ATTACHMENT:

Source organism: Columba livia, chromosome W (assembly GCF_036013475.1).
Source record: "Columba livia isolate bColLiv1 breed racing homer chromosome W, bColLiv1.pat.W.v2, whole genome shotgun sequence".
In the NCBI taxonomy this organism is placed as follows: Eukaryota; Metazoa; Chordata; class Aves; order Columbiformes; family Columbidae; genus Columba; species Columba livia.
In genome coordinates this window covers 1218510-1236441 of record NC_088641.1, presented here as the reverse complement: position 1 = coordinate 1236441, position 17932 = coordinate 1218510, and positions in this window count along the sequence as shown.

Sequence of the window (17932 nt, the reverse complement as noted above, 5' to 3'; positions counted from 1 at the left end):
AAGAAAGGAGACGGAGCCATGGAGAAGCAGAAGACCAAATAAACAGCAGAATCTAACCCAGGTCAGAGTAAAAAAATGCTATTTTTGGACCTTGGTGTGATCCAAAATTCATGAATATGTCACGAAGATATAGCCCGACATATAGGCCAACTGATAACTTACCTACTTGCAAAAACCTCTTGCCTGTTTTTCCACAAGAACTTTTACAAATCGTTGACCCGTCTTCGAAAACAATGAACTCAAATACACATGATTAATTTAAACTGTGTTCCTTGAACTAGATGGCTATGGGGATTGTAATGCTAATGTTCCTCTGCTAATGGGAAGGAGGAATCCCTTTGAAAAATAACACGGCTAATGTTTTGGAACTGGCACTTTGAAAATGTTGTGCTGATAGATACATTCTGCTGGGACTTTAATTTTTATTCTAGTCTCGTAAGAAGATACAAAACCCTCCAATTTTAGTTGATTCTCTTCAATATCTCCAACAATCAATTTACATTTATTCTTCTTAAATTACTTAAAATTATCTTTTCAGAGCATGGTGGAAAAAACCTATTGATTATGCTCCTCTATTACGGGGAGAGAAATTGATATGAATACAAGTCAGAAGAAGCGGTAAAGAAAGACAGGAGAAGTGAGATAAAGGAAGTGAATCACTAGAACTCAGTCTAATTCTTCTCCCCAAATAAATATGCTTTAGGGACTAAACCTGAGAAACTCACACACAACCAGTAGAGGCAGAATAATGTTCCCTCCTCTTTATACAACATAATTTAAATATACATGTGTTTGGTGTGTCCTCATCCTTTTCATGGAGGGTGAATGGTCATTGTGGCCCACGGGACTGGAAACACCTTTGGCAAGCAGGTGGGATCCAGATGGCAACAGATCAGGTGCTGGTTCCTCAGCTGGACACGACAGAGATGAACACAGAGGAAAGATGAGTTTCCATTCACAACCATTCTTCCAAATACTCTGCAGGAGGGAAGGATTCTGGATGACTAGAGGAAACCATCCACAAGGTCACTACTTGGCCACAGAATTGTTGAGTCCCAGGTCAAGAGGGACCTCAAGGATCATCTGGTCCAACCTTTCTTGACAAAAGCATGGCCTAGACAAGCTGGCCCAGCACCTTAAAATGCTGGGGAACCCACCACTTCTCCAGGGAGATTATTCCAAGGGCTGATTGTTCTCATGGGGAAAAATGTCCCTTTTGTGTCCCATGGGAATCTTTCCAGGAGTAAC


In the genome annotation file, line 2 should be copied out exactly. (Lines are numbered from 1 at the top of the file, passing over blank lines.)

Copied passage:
Source record: "Columba livia isolate bColLiv1 breed racing homer chromosome W, bColLiv1.pat.W.v2, whole genome shotgun sequence".